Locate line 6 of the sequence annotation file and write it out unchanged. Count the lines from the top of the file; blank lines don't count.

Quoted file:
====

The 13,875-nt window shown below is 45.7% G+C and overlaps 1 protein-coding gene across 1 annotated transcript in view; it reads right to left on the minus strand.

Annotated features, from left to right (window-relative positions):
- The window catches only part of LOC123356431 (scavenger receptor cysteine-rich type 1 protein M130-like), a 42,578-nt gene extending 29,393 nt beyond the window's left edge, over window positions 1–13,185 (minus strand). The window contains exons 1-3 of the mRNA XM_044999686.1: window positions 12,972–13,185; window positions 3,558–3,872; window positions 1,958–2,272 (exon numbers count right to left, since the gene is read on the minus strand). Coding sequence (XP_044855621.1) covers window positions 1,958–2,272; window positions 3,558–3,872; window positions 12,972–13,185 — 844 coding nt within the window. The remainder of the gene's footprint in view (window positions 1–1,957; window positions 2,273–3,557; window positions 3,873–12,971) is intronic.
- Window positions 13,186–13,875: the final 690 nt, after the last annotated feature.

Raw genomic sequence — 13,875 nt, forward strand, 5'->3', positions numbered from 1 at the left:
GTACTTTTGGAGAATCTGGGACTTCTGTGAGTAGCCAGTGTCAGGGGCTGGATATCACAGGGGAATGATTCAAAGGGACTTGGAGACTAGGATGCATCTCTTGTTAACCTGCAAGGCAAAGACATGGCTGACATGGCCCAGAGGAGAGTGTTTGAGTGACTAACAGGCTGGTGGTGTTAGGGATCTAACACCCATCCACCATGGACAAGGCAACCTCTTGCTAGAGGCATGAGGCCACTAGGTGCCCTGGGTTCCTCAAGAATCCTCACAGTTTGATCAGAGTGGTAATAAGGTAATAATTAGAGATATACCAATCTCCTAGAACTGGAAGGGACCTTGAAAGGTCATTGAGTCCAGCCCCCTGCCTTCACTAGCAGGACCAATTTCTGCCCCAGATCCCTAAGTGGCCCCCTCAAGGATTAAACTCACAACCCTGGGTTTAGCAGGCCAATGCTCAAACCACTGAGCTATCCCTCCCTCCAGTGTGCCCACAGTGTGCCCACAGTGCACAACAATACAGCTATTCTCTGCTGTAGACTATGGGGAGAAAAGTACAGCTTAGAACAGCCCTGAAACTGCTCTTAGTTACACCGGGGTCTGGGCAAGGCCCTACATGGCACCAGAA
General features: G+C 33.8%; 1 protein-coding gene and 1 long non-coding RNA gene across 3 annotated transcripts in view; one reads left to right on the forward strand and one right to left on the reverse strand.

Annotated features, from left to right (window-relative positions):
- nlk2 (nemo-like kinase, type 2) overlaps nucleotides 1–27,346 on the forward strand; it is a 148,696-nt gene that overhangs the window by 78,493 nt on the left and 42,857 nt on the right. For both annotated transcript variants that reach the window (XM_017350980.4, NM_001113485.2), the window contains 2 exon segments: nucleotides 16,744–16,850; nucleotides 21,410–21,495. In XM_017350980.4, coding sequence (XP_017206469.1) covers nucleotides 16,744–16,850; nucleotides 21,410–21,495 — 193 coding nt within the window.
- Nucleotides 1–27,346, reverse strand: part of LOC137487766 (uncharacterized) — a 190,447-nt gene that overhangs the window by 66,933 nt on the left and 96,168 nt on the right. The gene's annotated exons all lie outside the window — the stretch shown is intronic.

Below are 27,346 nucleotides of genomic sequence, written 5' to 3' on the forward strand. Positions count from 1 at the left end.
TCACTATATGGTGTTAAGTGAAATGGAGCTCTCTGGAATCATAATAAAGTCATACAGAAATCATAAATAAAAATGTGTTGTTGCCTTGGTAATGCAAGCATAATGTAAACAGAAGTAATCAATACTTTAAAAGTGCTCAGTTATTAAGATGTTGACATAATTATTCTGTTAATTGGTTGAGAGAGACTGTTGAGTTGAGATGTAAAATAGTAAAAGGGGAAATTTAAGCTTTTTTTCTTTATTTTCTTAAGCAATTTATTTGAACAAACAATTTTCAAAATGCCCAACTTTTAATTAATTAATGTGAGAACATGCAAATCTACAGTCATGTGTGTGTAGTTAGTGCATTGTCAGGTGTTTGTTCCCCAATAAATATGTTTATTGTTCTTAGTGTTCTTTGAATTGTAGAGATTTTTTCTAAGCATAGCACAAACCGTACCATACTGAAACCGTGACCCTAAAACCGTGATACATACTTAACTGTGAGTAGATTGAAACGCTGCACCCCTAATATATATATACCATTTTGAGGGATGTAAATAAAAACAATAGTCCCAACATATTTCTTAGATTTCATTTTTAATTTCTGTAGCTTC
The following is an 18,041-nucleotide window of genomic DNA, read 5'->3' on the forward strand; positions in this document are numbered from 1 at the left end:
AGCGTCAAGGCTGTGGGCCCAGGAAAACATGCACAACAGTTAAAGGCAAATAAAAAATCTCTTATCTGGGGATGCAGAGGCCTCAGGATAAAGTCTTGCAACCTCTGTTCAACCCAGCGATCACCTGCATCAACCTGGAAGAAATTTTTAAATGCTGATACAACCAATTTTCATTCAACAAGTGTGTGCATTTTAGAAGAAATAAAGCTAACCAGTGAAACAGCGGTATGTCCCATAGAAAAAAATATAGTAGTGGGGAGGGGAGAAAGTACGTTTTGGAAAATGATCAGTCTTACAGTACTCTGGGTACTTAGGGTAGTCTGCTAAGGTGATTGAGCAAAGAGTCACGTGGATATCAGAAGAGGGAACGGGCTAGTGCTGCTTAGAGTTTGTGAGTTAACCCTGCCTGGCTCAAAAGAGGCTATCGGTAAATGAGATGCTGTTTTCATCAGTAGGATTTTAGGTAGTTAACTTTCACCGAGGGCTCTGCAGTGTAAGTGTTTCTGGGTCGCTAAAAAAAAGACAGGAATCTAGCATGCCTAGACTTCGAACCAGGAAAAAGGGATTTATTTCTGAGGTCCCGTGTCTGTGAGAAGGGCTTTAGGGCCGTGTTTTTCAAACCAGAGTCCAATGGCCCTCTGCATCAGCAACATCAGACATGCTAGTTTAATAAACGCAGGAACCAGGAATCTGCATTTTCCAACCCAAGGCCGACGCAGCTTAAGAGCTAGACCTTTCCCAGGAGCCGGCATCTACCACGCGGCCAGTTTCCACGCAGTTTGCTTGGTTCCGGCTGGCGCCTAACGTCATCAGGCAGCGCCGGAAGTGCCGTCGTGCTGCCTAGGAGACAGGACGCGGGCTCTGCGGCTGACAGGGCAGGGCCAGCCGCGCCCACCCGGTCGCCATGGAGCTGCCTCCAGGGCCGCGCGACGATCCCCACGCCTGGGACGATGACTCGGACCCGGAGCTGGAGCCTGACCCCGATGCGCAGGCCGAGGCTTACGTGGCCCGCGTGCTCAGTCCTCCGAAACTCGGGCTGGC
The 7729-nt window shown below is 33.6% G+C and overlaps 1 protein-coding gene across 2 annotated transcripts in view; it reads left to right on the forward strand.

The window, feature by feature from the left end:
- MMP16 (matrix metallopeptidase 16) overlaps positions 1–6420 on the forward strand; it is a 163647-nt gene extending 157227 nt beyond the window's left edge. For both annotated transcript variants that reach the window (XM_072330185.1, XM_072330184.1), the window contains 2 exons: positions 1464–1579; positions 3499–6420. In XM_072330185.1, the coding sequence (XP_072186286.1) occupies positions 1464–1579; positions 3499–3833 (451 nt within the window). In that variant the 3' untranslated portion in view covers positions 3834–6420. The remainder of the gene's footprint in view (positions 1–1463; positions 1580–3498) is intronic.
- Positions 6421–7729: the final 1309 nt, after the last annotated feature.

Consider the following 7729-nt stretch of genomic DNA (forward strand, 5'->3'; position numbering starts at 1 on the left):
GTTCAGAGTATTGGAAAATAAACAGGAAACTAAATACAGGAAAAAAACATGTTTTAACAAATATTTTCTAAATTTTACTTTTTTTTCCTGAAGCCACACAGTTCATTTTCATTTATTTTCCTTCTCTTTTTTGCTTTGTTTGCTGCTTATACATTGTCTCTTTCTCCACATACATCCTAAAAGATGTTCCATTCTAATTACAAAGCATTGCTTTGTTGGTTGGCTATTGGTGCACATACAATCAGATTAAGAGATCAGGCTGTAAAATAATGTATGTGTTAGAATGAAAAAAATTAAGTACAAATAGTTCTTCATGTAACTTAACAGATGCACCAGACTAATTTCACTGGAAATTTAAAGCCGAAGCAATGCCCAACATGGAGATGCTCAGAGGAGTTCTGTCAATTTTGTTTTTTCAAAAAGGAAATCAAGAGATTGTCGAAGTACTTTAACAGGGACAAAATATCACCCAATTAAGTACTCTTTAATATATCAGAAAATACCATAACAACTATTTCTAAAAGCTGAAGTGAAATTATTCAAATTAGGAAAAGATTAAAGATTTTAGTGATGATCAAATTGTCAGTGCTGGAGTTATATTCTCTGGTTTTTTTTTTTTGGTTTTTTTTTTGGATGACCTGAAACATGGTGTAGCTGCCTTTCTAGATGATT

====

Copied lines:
GTACTTTTGGAGAATCTGGGACTTCTGTGAGTAGCCAGTGTCAGGGGCTGGATATCACAGGGGAATGATTCAAAGGGACTTGGAGACTAGGATGCATCTCTTGTTAACCTGCAAGGCAAAGACATGGCTGACATGGCCCAGAGGAGAGTGTTTGAGTGACTAACAGGCTGGTGGTGTTAGGGATCTAACACCCATCCACCATGGACAAGGCAACCTCTTGCTAGAGGCATGAGGCCACTAGGTGCCCTGGGTTCCTCAAGAATCCTCACAGTTTGATCAGAGTGGTAATAAGGTAATAATTAGAGATATACCAATCTCCTAGAACTGGAAGGGACCTTGAAAGGTCATTGAGTCCAGCCCCCTGCCTTCACTAGCAGGACCAATTTCTGCCCCAGATCCCTAAGTGGCCCCCTCAAGGATTAAACTCACAACCCTGGGTTTAGCAGGCCAATGCTCAAACCACTGAGCTATCCCTCCCTCCAGTGTGCCCACAGTGTGCCCACAGTGCACAACAATACAGCTATTCTCTGCTGTAGACTATGGGGAGAAAAGTACAGCTTAGAACAGCCCTGAAACTGCTCTTAGTTACACCGGGGTCTGGGCAAGGCCCTACATGGCACCAGAA